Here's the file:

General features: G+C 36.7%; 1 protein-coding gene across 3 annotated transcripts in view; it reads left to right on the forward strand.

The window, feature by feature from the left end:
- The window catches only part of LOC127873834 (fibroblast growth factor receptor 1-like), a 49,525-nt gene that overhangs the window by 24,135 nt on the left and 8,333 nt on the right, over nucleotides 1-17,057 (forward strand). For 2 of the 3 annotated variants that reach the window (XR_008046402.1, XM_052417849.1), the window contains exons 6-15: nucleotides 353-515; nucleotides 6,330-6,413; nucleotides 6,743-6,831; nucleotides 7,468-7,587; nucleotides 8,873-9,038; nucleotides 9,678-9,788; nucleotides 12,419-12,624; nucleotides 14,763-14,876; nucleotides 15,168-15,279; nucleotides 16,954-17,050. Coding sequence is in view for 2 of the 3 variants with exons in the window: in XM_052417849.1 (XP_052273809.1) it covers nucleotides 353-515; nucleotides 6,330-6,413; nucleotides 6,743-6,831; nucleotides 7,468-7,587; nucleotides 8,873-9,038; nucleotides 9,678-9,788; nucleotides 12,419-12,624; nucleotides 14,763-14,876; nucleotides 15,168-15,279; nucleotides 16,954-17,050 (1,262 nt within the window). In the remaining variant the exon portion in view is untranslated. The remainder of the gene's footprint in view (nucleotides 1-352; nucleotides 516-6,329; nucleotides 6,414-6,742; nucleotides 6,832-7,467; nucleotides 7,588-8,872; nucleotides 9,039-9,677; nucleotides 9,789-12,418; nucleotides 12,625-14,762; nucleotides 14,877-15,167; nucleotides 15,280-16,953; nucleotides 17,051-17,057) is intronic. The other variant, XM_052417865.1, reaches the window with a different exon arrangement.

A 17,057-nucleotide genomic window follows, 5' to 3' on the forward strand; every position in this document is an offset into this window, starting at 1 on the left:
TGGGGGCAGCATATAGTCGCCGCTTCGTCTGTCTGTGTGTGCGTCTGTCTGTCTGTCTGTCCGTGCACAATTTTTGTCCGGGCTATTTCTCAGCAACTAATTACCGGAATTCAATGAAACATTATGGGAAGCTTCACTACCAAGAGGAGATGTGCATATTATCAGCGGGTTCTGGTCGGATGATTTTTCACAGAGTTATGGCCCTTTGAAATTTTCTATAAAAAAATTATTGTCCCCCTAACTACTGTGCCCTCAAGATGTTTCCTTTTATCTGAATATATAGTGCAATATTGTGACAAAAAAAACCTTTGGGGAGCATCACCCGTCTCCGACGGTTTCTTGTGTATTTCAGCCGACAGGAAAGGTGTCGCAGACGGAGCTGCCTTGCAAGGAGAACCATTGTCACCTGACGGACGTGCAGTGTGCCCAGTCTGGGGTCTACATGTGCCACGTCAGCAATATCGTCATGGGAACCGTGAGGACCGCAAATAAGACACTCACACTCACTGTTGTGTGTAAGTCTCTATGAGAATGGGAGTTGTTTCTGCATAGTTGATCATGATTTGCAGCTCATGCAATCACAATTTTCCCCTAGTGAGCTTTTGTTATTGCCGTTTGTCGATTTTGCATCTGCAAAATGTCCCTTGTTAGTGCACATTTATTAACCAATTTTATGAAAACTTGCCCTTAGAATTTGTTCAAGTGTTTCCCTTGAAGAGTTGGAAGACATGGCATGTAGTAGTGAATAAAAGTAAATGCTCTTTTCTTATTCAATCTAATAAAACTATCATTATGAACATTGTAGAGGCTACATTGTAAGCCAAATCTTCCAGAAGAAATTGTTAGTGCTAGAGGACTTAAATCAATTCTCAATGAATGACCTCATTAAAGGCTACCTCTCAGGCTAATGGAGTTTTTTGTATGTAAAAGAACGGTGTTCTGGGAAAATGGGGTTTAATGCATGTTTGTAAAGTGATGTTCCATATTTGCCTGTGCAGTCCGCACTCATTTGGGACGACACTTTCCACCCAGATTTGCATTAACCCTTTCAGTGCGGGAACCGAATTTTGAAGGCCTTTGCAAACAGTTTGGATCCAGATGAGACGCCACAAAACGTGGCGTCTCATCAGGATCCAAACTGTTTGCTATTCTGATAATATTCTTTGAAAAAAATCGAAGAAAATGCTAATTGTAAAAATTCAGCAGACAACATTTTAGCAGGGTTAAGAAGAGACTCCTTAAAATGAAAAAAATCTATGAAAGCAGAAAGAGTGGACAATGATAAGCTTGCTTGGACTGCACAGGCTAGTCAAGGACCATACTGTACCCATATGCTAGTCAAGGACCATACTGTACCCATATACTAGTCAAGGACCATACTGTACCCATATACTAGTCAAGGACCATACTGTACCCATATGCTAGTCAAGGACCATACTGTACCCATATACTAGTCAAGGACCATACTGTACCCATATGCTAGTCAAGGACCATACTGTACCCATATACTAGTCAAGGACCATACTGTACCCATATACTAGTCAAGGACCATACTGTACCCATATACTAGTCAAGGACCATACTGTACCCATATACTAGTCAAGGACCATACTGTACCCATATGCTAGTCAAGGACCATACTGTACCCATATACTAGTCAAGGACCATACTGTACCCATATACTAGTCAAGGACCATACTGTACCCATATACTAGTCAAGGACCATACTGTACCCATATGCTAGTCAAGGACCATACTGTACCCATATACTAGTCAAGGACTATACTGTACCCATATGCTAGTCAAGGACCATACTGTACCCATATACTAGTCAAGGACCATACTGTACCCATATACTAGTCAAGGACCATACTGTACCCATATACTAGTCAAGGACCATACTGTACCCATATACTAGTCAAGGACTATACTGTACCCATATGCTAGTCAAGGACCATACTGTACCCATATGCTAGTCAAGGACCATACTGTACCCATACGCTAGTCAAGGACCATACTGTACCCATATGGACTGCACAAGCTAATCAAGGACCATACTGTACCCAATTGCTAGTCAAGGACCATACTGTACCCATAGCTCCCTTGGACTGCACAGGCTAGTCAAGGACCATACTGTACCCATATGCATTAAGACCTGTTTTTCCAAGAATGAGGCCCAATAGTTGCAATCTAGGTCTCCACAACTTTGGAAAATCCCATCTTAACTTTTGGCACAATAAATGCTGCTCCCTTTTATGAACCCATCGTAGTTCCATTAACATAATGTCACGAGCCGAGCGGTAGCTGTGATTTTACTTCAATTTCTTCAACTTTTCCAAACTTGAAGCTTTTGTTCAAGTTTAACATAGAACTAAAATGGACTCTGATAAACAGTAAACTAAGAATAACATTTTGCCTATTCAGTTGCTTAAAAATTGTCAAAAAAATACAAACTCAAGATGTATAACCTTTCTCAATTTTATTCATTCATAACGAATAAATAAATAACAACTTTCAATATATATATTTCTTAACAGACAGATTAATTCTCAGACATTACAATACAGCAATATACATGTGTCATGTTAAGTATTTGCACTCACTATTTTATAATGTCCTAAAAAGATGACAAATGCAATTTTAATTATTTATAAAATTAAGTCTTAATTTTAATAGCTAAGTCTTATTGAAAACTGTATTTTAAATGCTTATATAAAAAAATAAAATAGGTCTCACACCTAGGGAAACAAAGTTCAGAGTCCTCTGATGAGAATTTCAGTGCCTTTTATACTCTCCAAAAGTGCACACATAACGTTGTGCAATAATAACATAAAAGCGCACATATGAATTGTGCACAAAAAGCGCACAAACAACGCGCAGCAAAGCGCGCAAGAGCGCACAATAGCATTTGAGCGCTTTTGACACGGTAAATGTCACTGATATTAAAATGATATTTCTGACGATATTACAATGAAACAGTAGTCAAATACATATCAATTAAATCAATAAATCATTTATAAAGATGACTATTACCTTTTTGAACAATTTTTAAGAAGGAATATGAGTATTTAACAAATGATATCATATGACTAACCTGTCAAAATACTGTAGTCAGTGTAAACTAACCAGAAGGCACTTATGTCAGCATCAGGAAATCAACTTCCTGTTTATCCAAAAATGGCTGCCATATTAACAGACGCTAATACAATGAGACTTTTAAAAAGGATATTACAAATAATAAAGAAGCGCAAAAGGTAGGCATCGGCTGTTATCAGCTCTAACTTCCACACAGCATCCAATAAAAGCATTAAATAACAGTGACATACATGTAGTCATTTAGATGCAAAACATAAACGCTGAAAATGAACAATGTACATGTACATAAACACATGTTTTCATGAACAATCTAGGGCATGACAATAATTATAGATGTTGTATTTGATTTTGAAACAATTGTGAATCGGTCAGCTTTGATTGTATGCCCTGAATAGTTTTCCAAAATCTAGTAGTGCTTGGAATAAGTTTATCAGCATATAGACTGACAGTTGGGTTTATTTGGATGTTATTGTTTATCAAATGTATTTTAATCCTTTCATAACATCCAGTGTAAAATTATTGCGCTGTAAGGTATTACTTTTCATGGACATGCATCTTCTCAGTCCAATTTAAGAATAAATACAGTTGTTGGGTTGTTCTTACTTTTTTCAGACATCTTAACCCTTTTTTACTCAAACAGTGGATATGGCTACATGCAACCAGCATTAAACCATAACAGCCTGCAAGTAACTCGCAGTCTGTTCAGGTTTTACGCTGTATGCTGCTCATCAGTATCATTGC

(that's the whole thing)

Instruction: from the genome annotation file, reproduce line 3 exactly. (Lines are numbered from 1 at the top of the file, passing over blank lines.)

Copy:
- The window catches only part of LOC127873834 (fibroblast growth factor receptor 1-like), a 49,525-nt gene that overhangs the window by 24,135 nt on the left and 8,333 nt on the right, over nucleotides 1-17,057 (forward strand). For 2 of the 3 annotated variants that reach the window (XR_008046402.1, XM_052417849.1), the window contains exons 6-15: nucleotides 353-515; nucleotides 6,330-6,413; nucleotides 6,743-6,831; nucleotides 7,468-7,587; nucleotides 8,873-9,038; nucleotides 9,678-9,788; nucleotides 12,419-12,624; nucleotides 14,763-14,876; nucleotides 15,168-15,279; nucleotides 16,954-17,050. Coding sequence is in view for 2 of the 3 variants with exons in the window: in XM_052417849.1 (XP_052273809.1) it covers nucleotides 353-515; nucleotides 6,330-6,413; nucleotides 6,743-6,831; nucleotides 7,468-7,587; nucleotides 8,873-9,038; nucleotides 9,678-9,788; nucleotides 12,419-12,624; nucleotides 14,763-14,876; nucleotides 15,168-15,279; nucleotides 16,954-17,050 (1,262 nt within the window). In the remaining variant the exon portion in view is untranslated. The remainder of the gene's footprint in view (nucleotides 1-352; nucleotides 516-6,329; nucleotides 6,414-6,742; nucleotides 6,832-7,467; nucleotides 7,588-8,872; nucleotides 9,039-9,677; nucleotides 9,789-12,418; nucleotides 12,625-14,762; nucleotides 14,877-15,167; nucleotides 15,280-16,953; nucleotides 17,051-17,057) is intronic. The other variant, XM_052417865.1, reaches the window with a different exon arrangement.